ARCHITECTURAL REVIEW

 

A multi-deterministic approach to architecture

20 May, 2010

A multi-deterministic approach to architecture

Why always one idea over a medley of ideas?

By Michael A. Vidalis

Greek version

Undeniably, one's architectural philosophy of approach is a form giver. The idea one is immersed in, or the path or creed he pursues, culminates in a certain stylistic solution.

It seems that architecture is always in need of a dogma to progress or at least to assert itself. A parade of various historical movements can easily attest to that (Man is the Measure, Form Follows Function, Function Follows Form, etc).

What is peculiar though is when one attempts to put forth an all inclusive creed, he is viewed with skepticism. It is fine to claim that architecture should be this or that, naturally to the exclusion of other determinants or factors, but when some sort of a holistic view is presented, it is somehow immediately ignored or discredited.

For instance, some believe architecture should focus on the minimal or the transparent, others believe architecture should be environmentally friendly, while some others believe it should be socially accountable. When one entertains though the rather logical thought that perhaps architecture should be all of the above, or at least more that a single focus, disbelief arises, he is rather perceived as anachronistic.

At instances architects have been very polemical on the issue, defending their single stance adamantly. [1] This holds true especially for the later part of the 19th. Century, as well as, for the whole of the 20th. Century.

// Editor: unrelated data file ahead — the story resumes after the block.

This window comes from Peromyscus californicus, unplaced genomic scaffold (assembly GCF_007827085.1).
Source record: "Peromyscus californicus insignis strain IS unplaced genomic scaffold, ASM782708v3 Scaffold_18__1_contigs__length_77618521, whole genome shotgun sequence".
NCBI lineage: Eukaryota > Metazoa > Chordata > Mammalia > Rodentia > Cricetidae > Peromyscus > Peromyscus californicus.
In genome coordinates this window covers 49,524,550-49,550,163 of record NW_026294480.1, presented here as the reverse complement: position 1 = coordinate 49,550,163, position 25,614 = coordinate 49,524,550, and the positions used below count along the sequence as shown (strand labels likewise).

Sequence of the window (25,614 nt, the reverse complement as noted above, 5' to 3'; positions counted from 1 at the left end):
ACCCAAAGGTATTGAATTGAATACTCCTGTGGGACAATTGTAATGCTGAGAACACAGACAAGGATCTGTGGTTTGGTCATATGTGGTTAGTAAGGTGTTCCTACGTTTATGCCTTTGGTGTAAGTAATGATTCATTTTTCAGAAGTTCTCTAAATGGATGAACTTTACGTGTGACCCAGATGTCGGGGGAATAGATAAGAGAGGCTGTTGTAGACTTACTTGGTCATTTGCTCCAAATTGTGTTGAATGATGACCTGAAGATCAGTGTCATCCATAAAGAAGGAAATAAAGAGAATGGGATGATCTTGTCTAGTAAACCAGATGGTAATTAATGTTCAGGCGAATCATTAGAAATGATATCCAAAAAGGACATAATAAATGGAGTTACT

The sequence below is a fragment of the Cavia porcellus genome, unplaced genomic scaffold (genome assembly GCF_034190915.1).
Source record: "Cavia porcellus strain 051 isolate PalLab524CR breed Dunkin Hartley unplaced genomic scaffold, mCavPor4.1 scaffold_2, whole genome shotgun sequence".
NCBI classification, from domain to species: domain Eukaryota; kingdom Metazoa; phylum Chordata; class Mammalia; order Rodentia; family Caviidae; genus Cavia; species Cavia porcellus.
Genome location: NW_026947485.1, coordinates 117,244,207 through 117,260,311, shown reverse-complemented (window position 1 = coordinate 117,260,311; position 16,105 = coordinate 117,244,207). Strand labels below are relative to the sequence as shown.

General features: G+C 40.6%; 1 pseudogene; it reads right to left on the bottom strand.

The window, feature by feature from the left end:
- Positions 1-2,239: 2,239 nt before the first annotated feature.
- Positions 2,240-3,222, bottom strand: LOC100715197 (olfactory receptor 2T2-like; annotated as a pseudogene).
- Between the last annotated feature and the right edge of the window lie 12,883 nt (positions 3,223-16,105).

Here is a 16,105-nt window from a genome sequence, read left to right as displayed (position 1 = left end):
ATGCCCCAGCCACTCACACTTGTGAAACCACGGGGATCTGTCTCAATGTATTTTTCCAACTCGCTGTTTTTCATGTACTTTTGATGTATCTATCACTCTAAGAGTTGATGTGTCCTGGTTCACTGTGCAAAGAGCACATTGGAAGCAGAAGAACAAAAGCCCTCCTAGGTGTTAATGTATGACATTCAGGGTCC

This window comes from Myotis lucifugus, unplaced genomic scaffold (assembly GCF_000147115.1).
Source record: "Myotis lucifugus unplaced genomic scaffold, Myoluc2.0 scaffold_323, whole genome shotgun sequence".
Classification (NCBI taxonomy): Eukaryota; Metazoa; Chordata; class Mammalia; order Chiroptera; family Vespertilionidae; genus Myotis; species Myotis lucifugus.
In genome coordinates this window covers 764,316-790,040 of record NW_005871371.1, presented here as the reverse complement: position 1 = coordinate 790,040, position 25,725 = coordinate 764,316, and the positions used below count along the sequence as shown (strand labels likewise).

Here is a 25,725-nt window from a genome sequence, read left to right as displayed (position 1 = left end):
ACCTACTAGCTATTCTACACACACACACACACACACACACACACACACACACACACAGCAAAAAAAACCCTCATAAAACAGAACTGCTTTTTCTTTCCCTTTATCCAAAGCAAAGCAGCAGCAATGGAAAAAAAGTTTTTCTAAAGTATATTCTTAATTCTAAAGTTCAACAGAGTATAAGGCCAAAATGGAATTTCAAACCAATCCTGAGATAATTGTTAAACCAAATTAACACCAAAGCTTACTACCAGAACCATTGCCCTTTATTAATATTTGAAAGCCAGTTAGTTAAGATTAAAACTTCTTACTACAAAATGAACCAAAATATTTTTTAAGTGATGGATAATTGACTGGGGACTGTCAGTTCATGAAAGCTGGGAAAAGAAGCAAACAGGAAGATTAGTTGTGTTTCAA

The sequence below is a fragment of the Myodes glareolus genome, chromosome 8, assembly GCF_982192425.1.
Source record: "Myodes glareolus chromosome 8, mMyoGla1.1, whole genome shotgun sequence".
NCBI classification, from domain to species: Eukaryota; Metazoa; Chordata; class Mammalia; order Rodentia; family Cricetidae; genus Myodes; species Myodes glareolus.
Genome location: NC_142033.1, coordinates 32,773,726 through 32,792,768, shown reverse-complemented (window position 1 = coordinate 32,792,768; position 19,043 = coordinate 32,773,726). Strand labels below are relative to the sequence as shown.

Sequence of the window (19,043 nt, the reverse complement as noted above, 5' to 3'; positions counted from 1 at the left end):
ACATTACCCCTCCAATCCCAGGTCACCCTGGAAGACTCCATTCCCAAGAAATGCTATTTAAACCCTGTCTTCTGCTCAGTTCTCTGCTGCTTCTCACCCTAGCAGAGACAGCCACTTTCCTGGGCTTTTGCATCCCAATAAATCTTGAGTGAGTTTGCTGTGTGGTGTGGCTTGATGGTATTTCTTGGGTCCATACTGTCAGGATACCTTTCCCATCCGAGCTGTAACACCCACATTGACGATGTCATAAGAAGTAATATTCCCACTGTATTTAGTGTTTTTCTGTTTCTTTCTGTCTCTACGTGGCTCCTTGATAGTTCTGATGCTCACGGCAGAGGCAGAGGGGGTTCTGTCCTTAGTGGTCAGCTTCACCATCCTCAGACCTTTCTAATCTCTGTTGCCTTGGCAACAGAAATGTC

The profession seems to feel uncomfortable considering more than a single viewpoint at a time. Perhaps it is felt that such an approach runs contrary to theory, or lacks a clear sense of direction. As a result, today most - practitioners as well as potential clients - embrace architecture as this, while tomorrow, as that... In the process, it is perceived that architecture is not unlike fad, styles coming and going.

A designer deserves the right to place an emphasis where he feels. This laconic portrayal of thoughts does not wish to deny this. But at the same time, perhaps architecture will truly liberate itself, or attain greater credibility, when it can consciously detach itself from myopic fixations. Aren't layers of multiple, simultaneous readings, more interesting anyway, that a straight forward predictable scenario? Why always one idea over a medley of ideas?

Michael A. Vidalis
Architect, MArch.

Note
[1] Peter Eisenman, my teacher, was very vocal on the issue. His architecture whether one embraces it or not, undeniably, is the result of his unique theoretical approach.

Photo credit: Vidalis + Tsokopoulos & associates

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